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Check Out Gold’s Quiet Bull Market

Gold just set a couple of records, but you’d never know it from the relatively modest level of investor enthusiasm.

The metal’s March 31 price of $2,008/oz was its highest-ever monthly and quarterly close. That’s admittedly a ways below the all-time daily close of $2,069. But still, record highs of any kind deserve a certain amount of respect.

There are two simple reasons for the tepid response. First, gold and silver have been in a trading range since 2010 and the recent record, though sort of a break-out, is not sufficiently decisive to capture the imagination of momentum investors (or any other flavor of non gold bug). People don’t change their minds easily, and what’s happening now hasn’t met that threshold.

Second, the economy is slowing and a growing number of investors are expecting a recession, with all that that implies for financial asset prices. See here, here, and here. Tanking stocks traditionally take precious metals down for the ride, which means the economy trumps gold’s recent price action in the minds of many.

The long-term reasons to love precious metals are compelling and becoming more so with every new trillion tacked onto global leverage. But a case can also be made that we’re already off to the races. The major points:

The recent bank run sparked a rush to safety. Gold bugs have been screaming “Don’t trust the banks!” for decades, without changing many minds. But the recent implosion of Silicon Valley Bank made people realize that even their sleepy local lender is at risk, and that should such a contagion spread, the required government bailout will cost trillions and might impact the dollar itself. So now you can’t trust your bank or your currency. Meanwhile, the next test of the banking system is barreling down the tracks, in the form of a commercial real estate bust that will disproportionately hurt those same local and regional banks. Suddenly, a box of gold or silver coins hidden in a safe place looks dramatically safer than a bank account. And a softening economy will only amplify that flight to safety.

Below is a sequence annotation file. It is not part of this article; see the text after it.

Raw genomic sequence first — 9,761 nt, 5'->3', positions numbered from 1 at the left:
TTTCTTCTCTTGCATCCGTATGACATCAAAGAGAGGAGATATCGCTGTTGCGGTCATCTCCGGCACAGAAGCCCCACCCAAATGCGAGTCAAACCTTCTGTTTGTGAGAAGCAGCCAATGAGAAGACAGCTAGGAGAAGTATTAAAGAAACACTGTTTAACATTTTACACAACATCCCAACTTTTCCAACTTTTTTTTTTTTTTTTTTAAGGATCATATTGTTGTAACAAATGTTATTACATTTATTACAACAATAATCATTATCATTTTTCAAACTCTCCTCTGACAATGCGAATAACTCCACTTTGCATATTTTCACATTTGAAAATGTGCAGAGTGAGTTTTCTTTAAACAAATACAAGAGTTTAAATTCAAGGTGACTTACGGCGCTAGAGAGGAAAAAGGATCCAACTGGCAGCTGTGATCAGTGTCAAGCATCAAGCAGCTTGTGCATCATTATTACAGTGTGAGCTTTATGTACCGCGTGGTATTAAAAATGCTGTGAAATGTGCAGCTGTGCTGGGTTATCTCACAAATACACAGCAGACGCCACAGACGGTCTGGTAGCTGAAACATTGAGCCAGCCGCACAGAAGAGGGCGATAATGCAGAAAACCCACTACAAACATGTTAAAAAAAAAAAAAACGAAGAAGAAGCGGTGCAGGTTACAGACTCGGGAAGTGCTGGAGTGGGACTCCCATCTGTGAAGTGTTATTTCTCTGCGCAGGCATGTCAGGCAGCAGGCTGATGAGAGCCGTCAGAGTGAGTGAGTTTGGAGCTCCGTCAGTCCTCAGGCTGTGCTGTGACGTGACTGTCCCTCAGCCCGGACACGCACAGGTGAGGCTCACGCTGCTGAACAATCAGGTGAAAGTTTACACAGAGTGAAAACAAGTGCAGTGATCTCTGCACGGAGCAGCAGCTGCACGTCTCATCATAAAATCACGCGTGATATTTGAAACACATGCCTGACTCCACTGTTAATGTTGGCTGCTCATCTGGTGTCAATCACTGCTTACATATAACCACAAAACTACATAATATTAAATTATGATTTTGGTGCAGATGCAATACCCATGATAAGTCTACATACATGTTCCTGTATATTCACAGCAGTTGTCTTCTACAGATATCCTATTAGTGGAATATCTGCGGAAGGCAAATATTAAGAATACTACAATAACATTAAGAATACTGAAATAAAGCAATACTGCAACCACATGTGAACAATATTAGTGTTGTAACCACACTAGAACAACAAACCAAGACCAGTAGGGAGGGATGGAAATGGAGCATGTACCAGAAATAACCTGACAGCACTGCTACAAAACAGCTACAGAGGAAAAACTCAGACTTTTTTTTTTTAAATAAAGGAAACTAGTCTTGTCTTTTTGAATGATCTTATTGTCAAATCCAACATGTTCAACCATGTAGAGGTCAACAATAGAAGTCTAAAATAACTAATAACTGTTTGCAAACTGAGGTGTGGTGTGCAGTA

Central banks are now both net gold buyers and “strong hands.” The rest of the world is sick of US bullying and is looking for ways around dollar hegemony. One way is to shift central bank reserves out of Treasury bonds and into other currencies and gold. So central banks have stopped selling gold and started buying it. And once bought, gold that resides in these banks’ vaults won’t be dumped just because the metal’s price goes up a bit. Put another way, the gold market now has a bunch of whales with printing presses on the buy side, and they’re apparently not going away, recession or no. See De-Dollarization Just Got Real.

<p class="small-text">*Data to 28 February 2023 where available. Note: the 2t sale by Croatia is related to the transfer of gold to the European Central Bank as part of joining the euro. Russia’s purchase of 31t took place over February 2022 – February 2023.</p>

Investor enthusiasm, though still muted, is coming around. True, there’s not yet a lot of breathless Buy! Buy! Buy! commentary out there. But money is flowing into precious metals at an accelerating rate. In March, gold ETFs saw net inflows of US$1.9bn (+32 tonnes), their first positive reading in ten months. And mining stocks are at long last catching a bid. GDX, which owns the major gold miners, has been rising steadily since early March.

20% in a month won’t light many fires, but it does put a stock on momentum screens, especially when everything else is languishing. Another month like this and trend followers will be all over this sector.

I’ll leave you with a video of Michael Oliver, a technical analyst with an unusual amount of credibility, giving his strongest-ever gold/silver buy recommendation.

The required caveat: It’s fun to contemplate a huge precious metals bull market, but no one really knows the future. So even if you love what you’ve just read, you’re better off sticking with a strategy of gradually adding to positions. Slow and steady wins the race.


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Wealthfargo
Wealthfargo

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